10,000 hours in the sky
32 Squadron recently celebrated a significant flying milestone by qualified flying instructor reservist Wing Commander Adrian “Boggy” Burge, who has logged 10,000 military flying hours.
CAPTION: Wing Commander Adrian Burge, from 32 Squadron, at the completion of 10,000 military flying hours, in front of a B350 King Air at RAAF Base East Sale. Story by Flying Officer Ellis Mitchell. Photo by Flying Officer Nathan Howarth.
Originally from Bullsbrook, WA, Wing Commander Burge joined the Air Force in May 1981.
He arrived at Point Cook to commence pilot training on No. 116 Pilot’s course and on completion, was posted to the School of Air Navigation where he began his military flying career on the Hawker Siddley HS-748; affectionately known as the ‘Draggy’.
Wing Commander Burge has flown numerous aircraft including the Pilatus PC-9 at No. 2 Flying Training School and Central Flying School, the Caribou at 38 Squadron, and the King Air B200 and B350 at 32 Squadron.
Between flying postings, Wing Commander Burge worked at the Officers Training School, Aerospace Development, Air Force Headquarters, and the Air Force Museum at Point Cook; particularly special as this was where he was first introduced to military aviation.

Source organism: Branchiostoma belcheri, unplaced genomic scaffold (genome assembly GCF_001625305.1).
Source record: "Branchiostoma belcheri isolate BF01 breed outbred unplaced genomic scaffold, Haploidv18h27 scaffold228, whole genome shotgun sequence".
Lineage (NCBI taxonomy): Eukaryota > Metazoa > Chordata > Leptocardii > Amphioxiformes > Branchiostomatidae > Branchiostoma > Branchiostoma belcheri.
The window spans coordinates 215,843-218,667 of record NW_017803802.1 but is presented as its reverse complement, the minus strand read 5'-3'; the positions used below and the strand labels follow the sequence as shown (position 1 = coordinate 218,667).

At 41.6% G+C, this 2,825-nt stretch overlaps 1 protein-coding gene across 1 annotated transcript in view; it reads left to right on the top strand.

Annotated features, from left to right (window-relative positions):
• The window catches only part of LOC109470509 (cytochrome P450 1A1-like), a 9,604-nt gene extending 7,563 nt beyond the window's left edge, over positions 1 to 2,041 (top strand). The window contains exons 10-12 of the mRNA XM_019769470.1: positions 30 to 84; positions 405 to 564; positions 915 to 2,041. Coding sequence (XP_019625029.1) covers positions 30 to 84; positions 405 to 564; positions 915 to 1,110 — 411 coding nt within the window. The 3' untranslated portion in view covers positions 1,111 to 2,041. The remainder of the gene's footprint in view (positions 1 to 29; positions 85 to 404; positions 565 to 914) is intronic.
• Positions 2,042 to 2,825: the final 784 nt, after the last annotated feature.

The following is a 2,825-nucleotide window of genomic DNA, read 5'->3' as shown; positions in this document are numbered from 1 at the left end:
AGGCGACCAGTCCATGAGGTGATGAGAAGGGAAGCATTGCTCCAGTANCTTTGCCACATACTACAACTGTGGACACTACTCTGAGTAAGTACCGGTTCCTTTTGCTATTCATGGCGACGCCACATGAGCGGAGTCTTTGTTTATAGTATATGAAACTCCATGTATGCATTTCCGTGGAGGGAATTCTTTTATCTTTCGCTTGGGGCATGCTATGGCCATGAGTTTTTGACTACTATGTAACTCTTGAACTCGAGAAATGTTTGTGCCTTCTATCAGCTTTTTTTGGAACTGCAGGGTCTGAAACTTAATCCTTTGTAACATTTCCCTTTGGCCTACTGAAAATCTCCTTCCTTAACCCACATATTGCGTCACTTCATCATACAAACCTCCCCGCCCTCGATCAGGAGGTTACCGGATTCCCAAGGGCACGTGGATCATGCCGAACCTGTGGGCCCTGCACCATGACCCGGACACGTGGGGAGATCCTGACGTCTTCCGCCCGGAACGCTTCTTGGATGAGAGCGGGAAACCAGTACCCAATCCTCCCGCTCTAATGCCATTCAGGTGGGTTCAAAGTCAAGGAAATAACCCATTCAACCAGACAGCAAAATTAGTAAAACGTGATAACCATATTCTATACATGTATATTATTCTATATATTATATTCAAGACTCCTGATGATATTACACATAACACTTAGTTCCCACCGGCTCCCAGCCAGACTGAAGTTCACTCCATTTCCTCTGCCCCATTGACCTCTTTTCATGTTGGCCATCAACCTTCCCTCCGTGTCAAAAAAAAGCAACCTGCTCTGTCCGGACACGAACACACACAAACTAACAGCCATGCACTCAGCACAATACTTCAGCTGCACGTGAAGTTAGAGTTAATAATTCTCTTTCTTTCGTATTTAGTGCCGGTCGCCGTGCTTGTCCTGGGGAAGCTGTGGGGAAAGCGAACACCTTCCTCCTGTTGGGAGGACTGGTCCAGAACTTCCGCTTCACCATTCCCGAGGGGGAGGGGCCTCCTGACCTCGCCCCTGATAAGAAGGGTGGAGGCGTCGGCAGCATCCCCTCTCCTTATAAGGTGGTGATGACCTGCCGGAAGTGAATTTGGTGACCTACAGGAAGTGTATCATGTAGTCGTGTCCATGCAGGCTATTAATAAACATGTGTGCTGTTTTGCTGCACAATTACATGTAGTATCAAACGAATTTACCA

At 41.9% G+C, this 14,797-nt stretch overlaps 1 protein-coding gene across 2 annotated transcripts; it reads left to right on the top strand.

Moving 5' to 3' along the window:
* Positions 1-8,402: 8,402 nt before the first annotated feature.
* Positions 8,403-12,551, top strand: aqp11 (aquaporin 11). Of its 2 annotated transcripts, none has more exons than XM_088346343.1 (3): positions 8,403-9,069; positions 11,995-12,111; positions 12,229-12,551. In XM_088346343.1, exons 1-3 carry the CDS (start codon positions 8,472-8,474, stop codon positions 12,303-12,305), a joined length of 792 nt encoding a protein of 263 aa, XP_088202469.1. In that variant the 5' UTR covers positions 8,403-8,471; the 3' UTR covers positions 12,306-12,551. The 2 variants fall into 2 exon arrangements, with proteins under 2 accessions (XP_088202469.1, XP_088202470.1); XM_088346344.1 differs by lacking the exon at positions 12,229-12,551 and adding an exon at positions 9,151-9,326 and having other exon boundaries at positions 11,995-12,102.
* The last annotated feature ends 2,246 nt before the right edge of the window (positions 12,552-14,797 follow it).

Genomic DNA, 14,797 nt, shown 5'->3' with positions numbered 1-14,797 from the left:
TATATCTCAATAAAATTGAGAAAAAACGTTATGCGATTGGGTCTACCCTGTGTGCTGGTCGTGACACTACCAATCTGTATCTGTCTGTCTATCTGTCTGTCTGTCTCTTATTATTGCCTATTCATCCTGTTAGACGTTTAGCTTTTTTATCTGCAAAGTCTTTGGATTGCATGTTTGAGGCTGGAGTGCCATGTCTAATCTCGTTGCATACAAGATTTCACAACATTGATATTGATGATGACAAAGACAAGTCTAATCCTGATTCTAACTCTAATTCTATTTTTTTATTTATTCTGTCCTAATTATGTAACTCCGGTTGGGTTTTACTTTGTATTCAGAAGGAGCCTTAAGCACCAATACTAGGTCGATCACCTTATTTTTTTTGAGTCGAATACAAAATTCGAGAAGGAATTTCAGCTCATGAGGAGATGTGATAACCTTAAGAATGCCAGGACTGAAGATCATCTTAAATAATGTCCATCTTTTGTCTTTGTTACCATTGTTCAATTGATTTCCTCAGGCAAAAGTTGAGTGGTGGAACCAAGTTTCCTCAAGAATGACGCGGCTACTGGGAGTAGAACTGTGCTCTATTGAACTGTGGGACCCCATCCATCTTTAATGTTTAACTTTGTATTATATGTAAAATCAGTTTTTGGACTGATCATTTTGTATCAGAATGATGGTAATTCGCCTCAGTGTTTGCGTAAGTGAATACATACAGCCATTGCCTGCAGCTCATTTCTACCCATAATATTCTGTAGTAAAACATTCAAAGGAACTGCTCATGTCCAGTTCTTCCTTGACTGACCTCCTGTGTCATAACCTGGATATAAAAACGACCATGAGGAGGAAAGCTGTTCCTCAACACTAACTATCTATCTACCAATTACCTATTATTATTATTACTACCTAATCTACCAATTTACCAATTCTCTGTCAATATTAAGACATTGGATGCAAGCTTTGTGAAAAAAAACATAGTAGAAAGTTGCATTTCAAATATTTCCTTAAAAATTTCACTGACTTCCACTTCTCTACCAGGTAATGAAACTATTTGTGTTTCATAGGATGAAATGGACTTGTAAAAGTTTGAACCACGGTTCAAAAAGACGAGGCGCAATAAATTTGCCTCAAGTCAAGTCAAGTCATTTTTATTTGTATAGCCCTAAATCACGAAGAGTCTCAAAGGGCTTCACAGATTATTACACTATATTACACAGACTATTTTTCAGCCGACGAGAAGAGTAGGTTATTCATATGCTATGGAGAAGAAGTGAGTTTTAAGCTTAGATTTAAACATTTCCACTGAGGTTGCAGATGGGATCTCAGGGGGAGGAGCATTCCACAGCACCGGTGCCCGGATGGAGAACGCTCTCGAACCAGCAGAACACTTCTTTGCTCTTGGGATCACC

Wing Commander Burge found it difficult selecting only a few highlights from his 40 years in aviation.
“Operating the Caribou during short take-off and landing operations including airdrops was definitely a main highlight,” Wing Commander Burge said.
“By far the most satisfying role was as a qualified flying instructor, particularly during my time at No. 2 Flying Training School, where I endeavoured to pass on my passion for aviation to students on pilot’s course.”
Commanding Officer 32 Squadron Wing Commander Andrew Daley commended Wing Commander Burge’s longevity with the Air Force and his commitment to the unit.
“Wing Commander Burge’s association with 32 Squadron extends over many years, and 10,000 flying hours is a remarkable achievement given most of his flights have been less than 3 hours duration,” Wing Commander Daley said.
“He’s flown every type of 32 Squadron aircraft since its re-formation in 1989 and he remains committed to the unit.”
Wing Commander Burge first joined 32 Squadron in 1992, and in 2020 was awarded a Federation Star and the fifth clasp to his Defence Long Service Medal in recognition of his 40 years of Air Force service.
“I congratulate Wing Commander Burge on a very distinguished flying career,” Wing Commander Daley said.
The flying award will be presented to Wing Commander Burge at 32 Squadron’s 80th anniversary on November 4.